• No chair can hold me! Having a quality chair can make all the difference. We recommend a height-adjustable chair that allows you to sit up straight. Bonus points if your hips are above your knees as this position will naturally straighten your back.
  • Use a footstool to elevate the guitar neck. Some guitarists prefer the guitar neck to be slightly elevated and find it easier to reach stretchy chords.
  • Buy an adjustable guitar strap that holds your instrument in place. This stops the guitar from moving allowing you to keep a stable posture.

#2 – Practicing guitar too fast

Aesop, the Greek fabulist probably wasn’t referring to guitar practice when he wrote The Tortoise and The Hare.

One of the most common guitar practice misconceptions is that to play fast, you must practice fast – this is a lie!

The benefits of practicing slow

  • You’ll begin to notice what each of your hands is doing in extreme detail.
  • You can make micro-adjustments in your technique for macro results.
  • Speed is a byproduct of familiarity – practicing slow trains muscle memory to be more reliable in the long term.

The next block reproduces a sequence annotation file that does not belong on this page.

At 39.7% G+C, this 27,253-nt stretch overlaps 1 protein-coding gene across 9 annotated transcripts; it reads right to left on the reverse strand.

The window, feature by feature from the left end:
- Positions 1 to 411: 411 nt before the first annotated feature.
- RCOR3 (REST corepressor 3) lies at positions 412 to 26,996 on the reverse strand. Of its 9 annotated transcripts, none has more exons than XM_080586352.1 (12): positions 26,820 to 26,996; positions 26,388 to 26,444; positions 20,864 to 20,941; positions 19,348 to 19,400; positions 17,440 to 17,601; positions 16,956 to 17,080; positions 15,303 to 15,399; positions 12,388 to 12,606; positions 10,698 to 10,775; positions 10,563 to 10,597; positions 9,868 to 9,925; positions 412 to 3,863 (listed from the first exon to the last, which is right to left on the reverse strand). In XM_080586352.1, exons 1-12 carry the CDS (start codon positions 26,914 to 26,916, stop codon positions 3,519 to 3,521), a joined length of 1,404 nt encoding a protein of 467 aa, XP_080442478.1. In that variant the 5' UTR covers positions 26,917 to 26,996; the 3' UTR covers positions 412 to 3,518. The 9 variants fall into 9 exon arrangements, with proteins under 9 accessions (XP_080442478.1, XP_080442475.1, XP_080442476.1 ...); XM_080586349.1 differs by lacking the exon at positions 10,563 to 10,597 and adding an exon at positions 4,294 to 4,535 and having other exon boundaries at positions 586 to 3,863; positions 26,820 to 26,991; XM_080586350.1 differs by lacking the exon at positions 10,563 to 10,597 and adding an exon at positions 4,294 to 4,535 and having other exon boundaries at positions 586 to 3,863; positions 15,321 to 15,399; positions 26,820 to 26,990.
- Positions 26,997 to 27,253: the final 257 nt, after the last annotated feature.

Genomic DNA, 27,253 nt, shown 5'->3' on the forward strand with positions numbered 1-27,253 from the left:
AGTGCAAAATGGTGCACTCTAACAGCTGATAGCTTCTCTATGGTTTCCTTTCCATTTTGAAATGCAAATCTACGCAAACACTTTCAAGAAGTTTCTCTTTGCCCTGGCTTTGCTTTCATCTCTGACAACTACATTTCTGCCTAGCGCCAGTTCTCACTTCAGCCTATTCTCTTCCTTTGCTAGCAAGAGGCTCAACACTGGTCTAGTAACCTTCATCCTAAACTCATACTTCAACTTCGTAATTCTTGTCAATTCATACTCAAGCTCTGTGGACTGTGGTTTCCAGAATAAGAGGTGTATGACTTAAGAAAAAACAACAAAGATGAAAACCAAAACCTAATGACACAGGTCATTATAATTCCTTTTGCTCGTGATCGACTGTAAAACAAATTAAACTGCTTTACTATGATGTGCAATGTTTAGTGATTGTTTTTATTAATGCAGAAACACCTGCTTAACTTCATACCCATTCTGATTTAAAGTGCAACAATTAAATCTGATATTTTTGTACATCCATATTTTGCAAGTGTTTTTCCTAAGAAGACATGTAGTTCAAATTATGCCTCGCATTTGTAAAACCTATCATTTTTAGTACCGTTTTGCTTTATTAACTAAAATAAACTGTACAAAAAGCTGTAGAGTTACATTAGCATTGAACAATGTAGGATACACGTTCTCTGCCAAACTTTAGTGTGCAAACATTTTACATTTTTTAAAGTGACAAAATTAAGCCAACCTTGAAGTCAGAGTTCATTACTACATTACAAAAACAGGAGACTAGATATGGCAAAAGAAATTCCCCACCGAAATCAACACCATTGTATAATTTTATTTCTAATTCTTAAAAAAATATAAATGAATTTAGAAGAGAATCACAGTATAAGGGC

• Practice with our free online metronome to keep you in time!

Remember, if you want to be Mayer, don’t be the hare!

#3 – Practicing in pain

Have you ever felt pain when playing guitar?

Of course you have, but we’re not talking about the emotional pain of losing your favorite pick.

Guitarists can experience physical pain in a multitude of ways:

  • Sore fingers
  • Back/shoulder aches
  • RSI’s – Repetitive strain injuries

Responding to these issues quickly is the most important thing you can do, whether that means learning some warm-up exercises or knowing when it’s time to take a break.

Top tips to deal pain from practicing guitar

  • Pay attention to your body, where is the tension found when practicing?
  • Playing for long periods of time can provoke repetitive strains or tendinitis issues, make sure to give yourself regular breaks and get up from the chair.